My daughter will stand in front of the open refrigerator and stare at the full shelves of food, and then walk over to the kitchen pantry, open the door, and stare at those shelves full of food and then whine, "We don't have anything to eat in this house!"
My daughter has not missed too many meals in her life, and neither have I. In fact, I can't remember a time in my life when I was really hungry.
Oh, there were those times between meals when I might have said, "Man, I'm starving! I can't wait until supper is ready. I am really hungry!"
But, I have never been truly hungry. I have always known that I would be able to eat again when I wanted to.
But, I know that's not the case for everyone. We don't have to go to another continent to find people who are going without food because of poverty. There are people right here in Middle Tennessee, right here in Bedford County who go several days without a meal.
I've heard local teachers say they know there are students in their schools who leave school on Friday who won't have a good meal again until they return to school on Monday.
Some schools have even started food pantries to help the needy families among their student bodies.
There are people right here in our community who are really hungry.
I attended a meeting recently at Pleasant Grove United Methodist Church to talk about this subject, and to discuss ways that we could help families in need.
Betsy Shelton, the director of Care Kitchen of Marshall County, came to the meeting to talk to us about what she and others are doing to help the hungry in Lewisburg. Eleven churches of different denominations have banded together to provide a free hot meal every Thursday evening for those in need in their community.
When they first started their feeding program there were seven people who came that first night. As the ministry grew and the word spread they have fed as many as 200 people in one night.
There are hungry people all over Bedford County as well. Community organizations have been formed over the years to help people in need, and they do a good job. But, the need is only growing in this time of bad economy and rising gas prices. People are really feeling the pinch.
People have to make the choice between buying groceries or paying their rent. Some families let their electricity get turned off so they can feed their children.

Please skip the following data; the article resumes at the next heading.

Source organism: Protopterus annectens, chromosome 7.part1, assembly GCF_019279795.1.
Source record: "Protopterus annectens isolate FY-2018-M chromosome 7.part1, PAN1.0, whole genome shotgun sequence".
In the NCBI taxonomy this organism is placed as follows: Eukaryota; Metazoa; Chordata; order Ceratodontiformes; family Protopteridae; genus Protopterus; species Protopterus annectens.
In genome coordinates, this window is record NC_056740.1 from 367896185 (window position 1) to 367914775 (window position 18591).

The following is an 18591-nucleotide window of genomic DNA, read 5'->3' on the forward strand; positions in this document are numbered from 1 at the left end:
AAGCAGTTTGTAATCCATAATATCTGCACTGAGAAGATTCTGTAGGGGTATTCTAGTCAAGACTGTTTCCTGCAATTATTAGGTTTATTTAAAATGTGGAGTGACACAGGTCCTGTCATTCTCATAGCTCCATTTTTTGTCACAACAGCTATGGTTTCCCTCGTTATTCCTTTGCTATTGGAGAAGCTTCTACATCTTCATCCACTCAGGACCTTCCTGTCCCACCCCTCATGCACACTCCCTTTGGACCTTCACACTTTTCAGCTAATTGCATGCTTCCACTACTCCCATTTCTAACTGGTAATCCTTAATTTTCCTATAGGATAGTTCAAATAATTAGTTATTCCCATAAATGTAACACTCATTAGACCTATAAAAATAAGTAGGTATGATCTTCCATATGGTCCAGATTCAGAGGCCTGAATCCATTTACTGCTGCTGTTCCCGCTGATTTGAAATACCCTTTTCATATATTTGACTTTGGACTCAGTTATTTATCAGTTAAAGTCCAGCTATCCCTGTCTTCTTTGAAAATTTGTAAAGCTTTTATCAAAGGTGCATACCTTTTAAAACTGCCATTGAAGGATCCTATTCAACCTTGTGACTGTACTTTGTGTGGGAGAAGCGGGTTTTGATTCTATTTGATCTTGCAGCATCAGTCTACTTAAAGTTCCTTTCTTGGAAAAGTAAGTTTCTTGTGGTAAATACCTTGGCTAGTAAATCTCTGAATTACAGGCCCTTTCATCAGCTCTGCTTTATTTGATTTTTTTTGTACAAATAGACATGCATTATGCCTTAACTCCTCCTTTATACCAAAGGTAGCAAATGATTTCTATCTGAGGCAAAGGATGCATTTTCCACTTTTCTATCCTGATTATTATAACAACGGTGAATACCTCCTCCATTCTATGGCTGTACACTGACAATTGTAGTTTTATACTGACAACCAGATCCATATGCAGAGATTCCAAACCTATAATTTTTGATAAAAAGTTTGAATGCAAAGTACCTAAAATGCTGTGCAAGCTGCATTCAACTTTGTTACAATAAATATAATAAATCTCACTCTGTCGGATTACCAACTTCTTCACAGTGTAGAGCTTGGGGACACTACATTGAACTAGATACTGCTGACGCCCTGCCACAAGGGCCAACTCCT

In times like these, those of us who do have full refrigerators and full pantries need to think of ways that we can help others in need.
As I drive up and down the country roads of Bedford County or drive through the city streets here in Shelbyville I know I am driving by families that may be struggling, families that may be going without food.
I want to do more to help.
The people at Pleasant Grove UMC are talking about doing more. They want to make a difference. They want to feed the hungry.
Those of us who have can help those who don't. We can all make a difference.
Let's start talking among ourselves and come up with ways that we can help those in need.
I was at three churches this past weekend where there were potluck dinners. The tables were spread with lots of food. Lots of food! I doubt that there were many people there, if any, that were really hungry, that had missed many meals.
What can we do to help those in need? Let's have big dinners and invite the needy, feed the hungry.
Jesus said in Luke 14:12-14, "When you give a luncheon or a dinner, do not invite your friends or your brothers or your relatives or rich neighbors, lest they also invite you in return, and repayment come to you. But when you give a reception, invite the poor, the crippled, the lame, the blind, and you will be blessed, since they do not have the means to repay you; for you will be repaid at the resurrection of the righteous."
We can make a difference. Let's start talking about it and let's do something.
-- Doug Dezotell is the pastor of Mt. Lebanon UMC and Cannon UMC. He is a former staff writer for the Times-Gazette, and he is a husband, a father, a grandfather, and a friend to many. He can be contacted at firstname.lastname@example.org.